The second is much more high tech, and an experience in itself, created in the same interior train carriage set that was used for filming. This railway carriage section has green screen windows that show iconic moments from the Potter train journeys.  A voice over encourages the riders to interact with the film by trying to catch escaping chocolate frogs or cowering at the sight of Dementors. With moments of recognition and the odd jump, the attraction nicely extends the experience in a way that is impossible to do on the train itself.

Picsolve Hogwarts Express carriage set Warner Bros Harry Potter Studio Tour

Of course there are many fantastic examples of animatronics and innovative AV throughout this wonderful studio tour that engage visitors with the superb props that can’t be touched. Here’s our montage of the best moving bits from the Warner Bros. Studio Tour London – The Making of Harry Potter including some from the Hogwarts Express.

Image credit: Hogwarts Express image on empty platform and Mark Williams pushing trolley courtesy of Warner Bros Studio Tour London.

Snow Business – Arctic Inspirations in Lapland

paul kent and rick worner with santa

The attractions industry is a business of conferences and trade shows and many of us frequently travel abroad to attend such events. Generally held in attractive, tourist-friendly cities, delegates are encouraged to attend both for the quality of the conference and the location. This is why I have been to shows in Orlando, Singapore and Amsterdam and none to date in Leeds, Detroit or Calais.

And so it was that the opportunity arose to attend a seminar in Lapland. Snappily titled The Arctic Inspirations Seminar and – importantly for any conference – already boasting its own acronym, AIS, it was organized by Lappset, the Finnish designer and manufacturer of play equipment. The company recently made the news for the creation of its branded activity attractions division, Lappset Creative and its partnership with the UK’s HIT Entertainment, home of brands such as Thomas the Tank Engine, Barbie and Bob the Builder.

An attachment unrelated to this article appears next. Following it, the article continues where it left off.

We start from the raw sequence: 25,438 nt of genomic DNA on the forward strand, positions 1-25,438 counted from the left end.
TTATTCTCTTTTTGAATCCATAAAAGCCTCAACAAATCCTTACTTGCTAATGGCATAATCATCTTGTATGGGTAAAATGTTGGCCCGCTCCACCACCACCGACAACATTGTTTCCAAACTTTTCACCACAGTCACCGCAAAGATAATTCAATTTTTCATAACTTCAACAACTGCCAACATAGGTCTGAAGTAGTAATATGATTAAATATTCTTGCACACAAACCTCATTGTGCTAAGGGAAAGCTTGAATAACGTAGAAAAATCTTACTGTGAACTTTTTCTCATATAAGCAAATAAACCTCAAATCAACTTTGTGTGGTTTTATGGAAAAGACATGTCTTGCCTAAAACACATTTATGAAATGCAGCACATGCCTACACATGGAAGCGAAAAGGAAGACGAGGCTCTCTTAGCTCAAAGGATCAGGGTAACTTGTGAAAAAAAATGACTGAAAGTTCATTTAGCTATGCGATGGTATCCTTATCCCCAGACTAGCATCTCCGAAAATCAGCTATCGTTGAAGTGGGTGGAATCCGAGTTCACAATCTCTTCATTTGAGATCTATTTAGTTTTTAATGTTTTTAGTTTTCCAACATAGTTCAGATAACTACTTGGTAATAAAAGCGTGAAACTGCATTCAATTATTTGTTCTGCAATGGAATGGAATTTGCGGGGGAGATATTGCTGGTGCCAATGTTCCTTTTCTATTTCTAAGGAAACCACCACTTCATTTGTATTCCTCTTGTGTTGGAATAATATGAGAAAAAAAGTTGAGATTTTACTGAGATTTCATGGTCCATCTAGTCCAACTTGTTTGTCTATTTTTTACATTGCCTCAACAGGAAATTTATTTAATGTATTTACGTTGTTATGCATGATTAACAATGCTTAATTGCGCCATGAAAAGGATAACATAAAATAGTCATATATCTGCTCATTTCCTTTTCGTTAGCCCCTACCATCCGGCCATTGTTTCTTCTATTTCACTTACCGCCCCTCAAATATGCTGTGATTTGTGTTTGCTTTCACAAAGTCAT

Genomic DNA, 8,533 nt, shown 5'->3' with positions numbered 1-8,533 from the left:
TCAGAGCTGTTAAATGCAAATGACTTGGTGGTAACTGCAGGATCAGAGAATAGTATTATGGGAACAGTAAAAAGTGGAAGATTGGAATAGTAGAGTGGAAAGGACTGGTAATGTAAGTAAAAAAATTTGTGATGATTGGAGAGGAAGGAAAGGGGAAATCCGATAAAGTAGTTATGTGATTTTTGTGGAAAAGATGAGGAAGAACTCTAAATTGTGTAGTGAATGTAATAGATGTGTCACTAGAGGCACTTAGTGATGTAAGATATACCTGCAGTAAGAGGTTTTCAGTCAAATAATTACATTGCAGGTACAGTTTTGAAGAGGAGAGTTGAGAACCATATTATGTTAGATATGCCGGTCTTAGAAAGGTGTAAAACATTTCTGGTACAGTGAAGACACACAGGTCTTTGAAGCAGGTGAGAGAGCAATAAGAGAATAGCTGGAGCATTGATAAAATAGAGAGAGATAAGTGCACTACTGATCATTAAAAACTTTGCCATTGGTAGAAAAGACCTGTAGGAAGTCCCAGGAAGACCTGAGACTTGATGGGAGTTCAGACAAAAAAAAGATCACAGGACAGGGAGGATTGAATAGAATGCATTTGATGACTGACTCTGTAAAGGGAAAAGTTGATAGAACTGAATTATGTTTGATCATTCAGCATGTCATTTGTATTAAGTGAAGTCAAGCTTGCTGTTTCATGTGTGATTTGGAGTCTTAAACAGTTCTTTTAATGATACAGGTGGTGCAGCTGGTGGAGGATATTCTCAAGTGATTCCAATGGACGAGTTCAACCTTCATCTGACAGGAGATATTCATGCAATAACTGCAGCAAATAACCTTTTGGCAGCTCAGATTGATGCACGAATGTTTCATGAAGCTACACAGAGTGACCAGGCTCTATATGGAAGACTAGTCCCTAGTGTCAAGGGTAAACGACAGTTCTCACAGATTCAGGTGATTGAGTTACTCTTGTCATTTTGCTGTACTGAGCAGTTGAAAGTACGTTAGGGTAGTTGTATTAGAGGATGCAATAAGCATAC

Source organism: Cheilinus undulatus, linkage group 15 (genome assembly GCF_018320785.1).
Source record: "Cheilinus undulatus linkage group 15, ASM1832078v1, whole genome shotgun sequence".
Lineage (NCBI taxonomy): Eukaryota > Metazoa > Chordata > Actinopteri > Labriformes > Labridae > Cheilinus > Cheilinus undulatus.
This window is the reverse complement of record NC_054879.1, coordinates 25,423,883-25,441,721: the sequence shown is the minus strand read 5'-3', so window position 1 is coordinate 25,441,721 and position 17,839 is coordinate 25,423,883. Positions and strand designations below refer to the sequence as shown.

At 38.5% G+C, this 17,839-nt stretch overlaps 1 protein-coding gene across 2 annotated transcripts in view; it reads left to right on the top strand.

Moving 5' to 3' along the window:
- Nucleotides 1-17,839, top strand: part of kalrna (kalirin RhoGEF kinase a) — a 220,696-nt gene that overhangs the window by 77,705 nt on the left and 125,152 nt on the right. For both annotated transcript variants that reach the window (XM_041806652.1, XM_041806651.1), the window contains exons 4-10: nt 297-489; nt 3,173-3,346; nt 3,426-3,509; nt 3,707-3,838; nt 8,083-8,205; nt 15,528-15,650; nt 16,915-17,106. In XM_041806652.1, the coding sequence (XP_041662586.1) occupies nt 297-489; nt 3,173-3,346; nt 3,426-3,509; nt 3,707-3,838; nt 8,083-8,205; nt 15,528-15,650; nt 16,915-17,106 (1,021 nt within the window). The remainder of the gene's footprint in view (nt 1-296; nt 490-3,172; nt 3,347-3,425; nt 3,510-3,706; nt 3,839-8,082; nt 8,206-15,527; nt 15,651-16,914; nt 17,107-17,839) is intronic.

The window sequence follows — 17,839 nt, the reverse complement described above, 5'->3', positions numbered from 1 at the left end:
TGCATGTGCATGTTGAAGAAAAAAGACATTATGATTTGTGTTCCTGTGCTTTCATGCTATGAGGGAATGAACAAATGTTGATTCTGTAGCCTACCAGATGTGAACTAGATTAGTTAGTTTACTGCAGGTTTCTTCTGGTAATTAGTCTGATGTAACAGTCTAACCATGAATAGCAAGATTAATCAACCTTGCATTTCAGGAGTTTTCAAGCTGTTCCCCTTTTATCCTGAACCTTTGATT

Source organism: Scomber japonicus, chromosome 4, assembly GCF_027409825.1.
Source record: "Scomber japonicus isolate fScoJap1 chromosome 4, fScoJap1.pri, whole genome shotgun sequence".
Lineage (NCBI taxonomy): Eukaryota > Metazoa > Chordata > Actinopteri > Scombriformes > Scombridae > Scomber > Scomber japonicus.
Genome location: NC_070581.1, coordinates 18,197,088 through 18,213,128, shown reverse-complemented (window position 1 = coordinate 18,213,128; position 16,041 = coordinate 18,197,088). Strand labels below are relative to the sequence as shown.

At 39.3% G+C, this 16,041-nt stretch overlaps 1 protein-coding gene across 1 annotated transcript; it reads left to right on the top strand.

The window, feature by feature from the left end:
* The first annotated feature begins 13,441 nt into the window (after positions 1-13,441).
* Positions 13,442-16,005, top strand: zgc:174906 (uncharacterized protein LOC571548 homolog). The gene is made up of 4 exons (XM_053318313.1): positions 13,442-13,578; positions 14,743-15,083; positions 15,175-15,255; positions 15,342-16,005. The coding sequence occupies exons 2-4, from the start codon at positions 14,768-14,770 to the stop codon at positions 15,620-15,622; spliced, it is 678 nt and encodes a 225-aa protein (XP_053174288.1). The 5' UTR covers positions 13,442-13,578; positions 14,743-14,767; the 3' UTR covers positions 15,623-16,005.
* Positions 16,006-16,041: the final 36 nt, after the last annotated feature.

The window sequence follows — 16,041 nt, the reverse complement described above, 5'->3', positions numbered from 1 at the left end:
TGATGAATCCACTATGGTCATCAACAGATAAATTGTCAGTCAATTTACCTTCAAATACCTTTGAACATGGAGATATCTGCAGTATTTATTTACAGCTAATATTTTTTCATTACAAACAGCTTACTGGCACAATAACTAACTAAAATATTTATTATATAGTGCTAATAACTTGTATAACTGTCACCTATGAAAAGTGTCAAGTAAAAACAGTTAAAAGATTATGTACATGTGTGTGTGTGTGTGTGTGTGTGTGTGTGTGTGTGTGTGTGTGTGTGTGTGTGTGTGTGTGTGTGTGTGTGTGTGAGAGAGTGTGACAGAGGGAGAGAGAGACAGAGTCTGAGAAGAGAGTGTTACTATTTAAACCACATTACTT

The format was two days, the first during which delegates would hear from leading experts in the attractions industry and on the second would have the opportunity for a factory tour of Lappset’s premises. The unusual location, Rovaniemi, a town just inside the Arctic Circle made for an attractive destination and the added extras – a night in the famous ice hotel, a chance to snowmobile (is that a verb?), an opportunity to meet Rovio, the creators of Angry Birds – were enticing prospects.

The (long) night before


Early evening and on arrival at Rovaniemi airport – an hour’s flight north from Helsinki, a small group of us were bundled into extremely thick winter clothes and out of the airport exit. Here we were we met with not the standard line of bored looking taxi drivers but a not so standard line of reindeers with sledges (sleighs?). The snow was thick and the firs and spruces that ringed the airport were heavily laden with a brilliant white carpet of snow. The beauty of the scene was heightened by the singular lack of grey sludge and brown, gritted snow. To the Finnish, deep snow is a given for a big chunk of the year so they deal with it in a mature and organised manner. With snow tyres on there is no need to grit, so the roads remain a pristine white. (As we drove at 60mph in the snow in our coach, back in the UK Manchester airport was grinding to a standstill as a few thousand snowflakes caused predictable chaos) .

We were under strict instructions not to touch the reindeer. This was easier said than done, especially as they were over-friendly creatures and kept trying to lick us.

Our reindeer found Ronald Hoppzak, owner at recreatiecentrum de Schatberg, particularly irresistable:

reindeer kissing Roland

Our “taxis” took us directly to SantaPark attraction. Uniquely the park is sited in an underground bunker, in fact the same one which is designated as the shelter for the population should a nuclear winter occur.

Owned and operated by husband and wife team, Ilkka Länkinen and Katja Ikäheimo-Länkinen, this unique attraction welcomes over 70,000 visitors form over 40 countries a year.

SantaPark elfWe were greeted by genuine elves, with musical voices and turned up noses, who led us on to the different attractions at the park: the Elf School, Mrs. Gingerbread’s Bakery ride, the Magic Sleigh Ride and Santa’s workshop where we met the Big Man himself and were given presents. There was also an ice bar where we sampled the local liquorice flavoured spirit while dressed in thick furs before enjoying dinner in the restaurant situated just inside the Arctic Circle.